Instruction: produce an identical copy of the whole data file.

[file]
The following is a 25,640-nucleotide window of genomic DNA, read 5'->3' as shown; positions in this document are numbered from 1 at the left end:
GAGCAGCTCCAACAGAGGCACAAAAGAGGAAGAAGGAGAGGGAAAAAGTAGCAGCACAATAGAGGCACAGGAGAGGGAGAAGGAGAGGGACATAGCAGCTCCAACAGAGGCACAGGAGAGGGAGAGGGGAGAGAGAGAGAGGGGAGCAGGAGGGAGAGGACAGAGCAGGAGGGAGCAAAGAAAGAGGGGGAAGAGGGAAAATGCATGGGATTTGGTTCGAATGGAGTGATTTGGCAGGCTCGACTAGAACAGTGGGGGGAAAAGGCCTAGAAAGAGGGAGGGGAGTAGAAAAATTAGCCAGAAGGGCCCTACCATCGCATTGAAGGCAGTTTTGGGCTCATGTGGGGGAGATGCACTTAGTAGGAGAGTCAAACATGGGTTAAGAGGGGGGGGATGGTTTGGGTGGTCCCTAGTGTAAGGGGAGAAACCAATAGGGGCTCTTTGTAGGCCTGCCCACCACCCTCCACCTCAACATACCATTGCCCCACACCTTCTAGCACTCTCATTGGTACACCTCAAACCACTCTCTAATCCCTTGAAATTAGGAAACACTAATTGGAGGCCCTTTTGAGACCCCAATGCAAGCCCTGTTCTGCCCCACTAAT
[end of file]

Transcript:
The following is a 25,640-nucleotide window of genomic DNA, read 5'->3' as shown; positions in this document are numbered from 1 at the left end:
GAGCAGCTCCAACAGAGGCACAAAAGAGGAAGAAGGAGAGGGAAAAAGTAGCAGCACAATAGAGGCACAGGAGAGGGAGAAGGAGAGGGACATAGCAGCTCCAACAGAGGCACAGGAGAGGGAGAGGGGAGAGAGAGAGAGGGGAGCAGGAGGGAGAGGACAGAGCAGGAGGGAGCAAAGAAAGAGGGGGAAGAGGGAAAATGCATGGGATTTGGTTCGAATGGAGTGATTTGGCAGGCTCGACTAGAACAGTGGGGGGAAAAGGCCTAGAAAGAGGGAGGGGAGTAGAAAAATTAGCCAGAAGGGCCCTACCATCGCATTGAAGGCAGTTTTGGGCTCATGTGGGGGAGATGCACTTAGTAGGAGAGTCAAACATGGGTTAAGAGGGGGGGGATGGTTTGGGTGGTCCCTAGTGTAAGGGGAGAAACCAATAGGGGCTCTTTGTAGGCCTGCCCACCACCCTCCACCTCAACATACCATTGCCCCACACCTTCTAGCACTCTCATTGGTACACCTCAAACCACTCTCTAATCCCTTGAAATTAGGAAACACTAATTGGAGGCCCTTTTGAGACCCCAATGCAAGCCCTGTTCTGCCCCACTAAT